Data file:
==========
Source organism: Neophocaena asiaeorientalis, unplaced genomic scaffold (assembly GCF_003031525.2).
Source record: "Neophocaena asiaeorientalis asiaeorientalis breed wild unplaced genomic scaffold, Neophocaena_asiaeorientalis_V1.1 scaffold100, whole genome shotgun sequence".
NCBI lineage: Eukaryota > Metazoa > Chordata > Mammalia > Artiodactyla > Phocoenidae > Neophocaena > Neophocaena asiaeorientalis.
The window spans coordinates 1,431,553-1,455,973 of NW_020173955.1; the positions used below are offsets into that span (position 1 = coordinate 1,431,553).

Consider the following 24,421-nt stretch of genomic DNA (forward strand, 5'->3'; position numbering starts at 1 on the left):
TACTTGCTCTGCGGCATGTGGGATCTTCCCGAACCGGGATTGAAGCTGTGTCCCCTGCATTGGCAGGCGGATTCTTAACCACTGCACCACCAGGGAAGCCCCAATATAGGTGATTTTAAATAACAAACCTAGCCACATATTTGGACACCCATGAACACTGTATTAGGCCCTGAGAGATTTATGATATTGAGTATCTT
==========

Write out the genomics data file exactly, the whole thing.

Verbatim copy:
Source organism: Neophocaena asiaeorientalis, unplaced genomic scaffold (assembly GCF_003031525.2).
Source record: "Neophocaena asiaeorientalis asiaeorientalis breed wild unplaced genomic scaffold, Neophocaena_asiaeorientalis_V1.1 scaffold100, whole genome shotgun sequence".
NCBI lineage: Eukaryota > Metazoa > Chordata > Mammalia > Artiodactyla > Phocoenidae > Neophocaena > Neophocaena asiaeorientalis.
The window spans coordinates 1,431,553-1,455,973 of NW_020173955.1; the positions used below are offsets into that span (position 1 = coordinate 1,431,553).

Consider the following 24,421-nt stretch of genomic DNA (forward strand, 5'->3'; position numbering starts at 1 on the left):
TACTTGCTCTGCGGCATGTGGGATCTTCCCGAACCGGGATTGAAGCTGTGTCCCCTGCATTGGCAGGCGGATTCTTAACCACTGCACCACCAGGGAAGCCCCAATATAGGTGATTTTAAATAACAAACCTAGCCACATATTTGGACACCCATGAACACTGTATTAGGCCCTGAGAGATTTATGATATTGAGTATCTT